We move the mouth to speak, yet do we speak when moving the mouth? FaceClamps physically extrude the face to magnify and measure the subtle gesticulations of our mouth along two axes, transforming these movements into rich textural soundscapes that offer an alternative to verbal communication. As the mouth moves, the sonic output starts and restarts, shifts register, falters, hesitates and starts again. Language breaks down, loops and becomes abstract textures interwoven with algorithmically controlled sounds. Seemingly unpredictable, the evolving soundscape prompts the performers to extend and exaggerate their mouth movements in an attempt to gain control. Frustration and determination are at times etched in their distorted faces as misunderstandings seem inevitable as interpretation of the sonic output is completely open to subjective response and there seems very little basis for common ground. FaceClamps effectively act as a kind of translation-pantograph, translating and exaggerating from movement to sound in real-time. Mechanically magnifying the normally subtle movements of the mouth increases both visual and mechanical resolution, and the need for control leads to an exaggeration of the wearers’ use of their jaws and mouths. DanielleWilde-face-clamps-05-web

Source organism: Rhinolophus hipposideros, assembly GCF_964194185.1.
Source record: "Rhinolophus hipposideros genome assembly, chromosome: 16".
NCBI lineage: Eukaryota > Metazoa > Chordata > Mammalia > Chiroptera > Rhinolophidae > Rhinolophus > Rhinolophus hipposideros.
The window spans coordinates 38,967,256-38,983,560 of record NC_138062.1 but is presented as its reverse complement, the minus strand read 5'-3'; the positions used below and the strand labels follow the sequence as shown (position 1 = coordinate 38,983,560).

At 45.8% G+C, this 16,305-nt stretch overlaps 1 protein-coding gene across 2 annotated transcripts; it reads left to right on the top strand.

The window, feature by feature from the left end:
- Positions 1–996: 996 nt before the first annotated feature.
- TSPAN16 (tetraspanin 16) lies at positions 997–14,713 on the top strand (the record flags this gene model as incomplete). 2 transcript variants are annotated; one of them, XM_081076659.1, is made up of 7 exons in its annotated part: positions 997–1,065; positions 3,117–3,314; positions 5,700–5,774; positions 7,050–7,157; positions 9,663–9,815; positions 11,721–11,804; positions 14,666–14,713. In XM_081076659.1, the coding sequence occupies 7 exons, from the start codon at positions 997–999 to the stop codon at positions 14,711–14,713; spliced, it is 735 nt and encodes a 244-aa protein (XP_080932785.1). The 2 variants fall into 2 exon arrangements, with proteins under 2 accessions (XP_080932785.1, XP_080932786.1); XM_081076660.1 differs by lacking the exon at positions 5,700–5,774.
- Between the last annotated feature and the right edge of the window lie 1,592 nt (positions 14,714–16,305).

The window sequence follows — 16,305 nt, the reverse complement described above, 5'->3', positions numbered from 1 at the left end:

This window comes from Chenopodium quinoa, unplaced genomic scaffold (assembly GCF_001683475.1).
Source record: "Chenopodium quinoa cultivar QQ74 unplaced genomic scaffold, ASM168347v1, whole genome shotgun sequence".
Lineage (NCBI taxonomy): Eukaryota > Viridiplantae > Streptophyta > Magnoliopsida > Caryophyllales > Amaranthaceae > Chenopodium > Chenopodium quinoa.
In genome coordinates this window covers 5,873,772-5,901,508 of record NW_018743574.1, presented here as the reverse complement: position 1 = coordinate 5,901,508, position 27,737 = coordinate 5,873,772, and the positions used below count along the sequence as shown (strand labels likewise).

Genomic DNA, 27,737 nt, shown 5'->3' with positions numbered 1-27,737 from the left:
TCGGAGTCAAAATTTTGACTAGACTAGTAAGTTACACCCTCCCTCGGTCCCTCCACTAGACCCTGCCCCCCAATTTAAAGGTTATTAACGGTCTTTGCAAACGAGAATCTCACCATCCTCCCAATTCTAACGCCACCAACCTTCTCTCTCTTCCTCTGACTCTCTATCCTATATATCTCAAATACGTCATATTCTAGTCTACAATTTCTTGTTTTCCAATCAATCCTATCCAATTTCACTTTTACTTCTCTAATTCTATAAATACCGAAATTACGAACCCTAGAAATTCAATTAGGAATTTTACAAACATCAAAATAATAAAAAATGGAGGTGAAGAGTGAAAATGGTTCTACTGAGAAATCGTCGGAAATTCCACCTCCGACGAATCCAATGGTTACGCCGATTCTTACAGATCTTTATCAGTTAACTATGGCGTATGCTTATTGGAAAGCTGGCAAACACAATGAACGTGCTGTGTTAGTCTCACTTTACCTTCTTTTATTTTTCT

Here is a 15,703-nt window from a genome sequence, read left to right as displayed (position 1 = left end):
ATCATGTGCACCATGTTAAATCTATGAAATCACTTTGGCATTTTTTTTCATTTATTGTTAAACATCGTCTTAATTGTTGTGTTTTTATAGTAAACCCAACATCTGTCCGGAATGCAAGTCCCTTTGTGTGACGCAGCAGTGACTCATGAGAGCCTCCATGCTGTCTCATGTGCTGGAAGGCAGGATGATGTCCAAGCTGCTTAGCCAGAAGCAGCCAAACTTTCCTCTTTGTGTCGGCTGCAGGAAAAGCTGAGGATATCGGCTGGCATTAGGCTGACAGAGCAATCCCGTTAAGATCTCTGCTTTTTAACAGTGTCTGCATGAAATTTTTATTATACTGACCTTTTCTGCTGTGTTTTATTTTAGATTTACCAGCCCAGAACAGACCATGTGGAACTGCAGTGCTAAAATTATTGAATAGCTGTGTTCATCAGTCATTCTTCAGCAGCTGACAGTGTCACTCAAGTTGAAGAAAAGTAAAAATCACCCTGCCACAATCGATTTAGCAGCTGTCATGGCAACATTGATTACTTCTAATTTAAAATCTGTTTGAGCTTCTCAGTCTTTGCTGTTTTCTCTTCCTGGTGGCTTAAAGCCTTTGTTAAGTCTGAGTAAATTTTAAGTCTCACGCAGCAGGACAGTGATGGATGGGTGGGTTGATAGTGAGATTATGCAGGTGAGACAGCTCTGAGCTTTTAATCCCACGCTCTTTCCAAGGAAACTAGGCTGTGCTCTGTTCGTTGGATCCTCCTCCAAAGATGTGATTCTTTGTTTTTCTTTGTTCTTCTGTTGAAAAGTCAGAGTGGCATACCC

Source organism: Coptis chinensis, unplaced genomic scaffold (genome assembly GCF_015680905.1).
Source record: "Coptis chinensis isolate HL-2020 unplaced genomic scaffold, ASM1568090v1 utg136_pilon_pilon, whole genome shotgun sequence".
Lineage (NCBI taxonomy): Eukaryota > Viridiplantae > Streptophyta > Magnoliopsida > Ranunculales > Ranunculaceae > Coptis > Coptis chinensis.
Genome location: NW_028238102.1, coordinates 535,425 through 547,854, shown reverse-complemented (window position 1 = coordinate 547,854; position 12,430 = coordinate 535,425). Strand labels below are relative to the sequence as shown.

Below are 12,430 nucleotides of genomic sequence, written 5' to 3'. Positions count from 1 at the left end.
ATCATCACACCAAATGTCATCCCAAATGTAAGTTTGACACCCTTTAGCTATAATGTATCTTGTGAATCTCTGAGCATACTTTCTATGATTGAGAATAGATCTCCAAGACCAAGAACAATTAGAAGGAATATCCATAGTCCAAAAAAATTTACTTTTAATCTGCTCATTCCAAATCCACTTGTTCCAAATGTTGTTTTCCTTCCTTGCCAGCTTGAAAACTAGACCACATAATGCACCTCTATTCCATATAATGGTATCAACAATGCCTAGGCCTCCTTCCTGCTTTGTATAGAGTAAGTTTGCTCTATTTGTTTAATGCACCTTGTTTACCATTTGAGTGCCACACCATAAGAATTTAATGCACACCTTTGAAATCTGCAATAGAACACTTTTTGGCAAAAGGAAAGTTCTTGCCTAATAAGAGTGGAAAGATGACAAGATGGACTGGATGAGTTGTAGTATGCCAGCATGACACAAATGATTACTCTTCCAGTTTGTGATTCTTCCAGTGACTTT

FaceClamps were created in response to the conviction that language is an inadequate tool for communication. Many people struggle with language, and while it’s common knowledge that body language is a highly expressive component of communication, formalised understandings and interpretations of body language seem somehow stilted and sterile, lacking in emotive texture. Using the horizontal and vertical axes of the mouth to trigger and control sound in real-time is, arguably, arbitrary, yet the mouth is an intimate element of verbal communication. The rich sonic textures that result with the use of faceClamps reflect the underlying communicative struggle, and are suggestive of the rich complexity of the communication process. The sonic output of provides a stark contrast to traditional forms of body language. The faceClamps are difficult to wear, just as it is sometimes difficult to communicate succinctly. They thus embody the experience of verbal communication in both functionality and aesthetic.


photos: ©Alison Bradley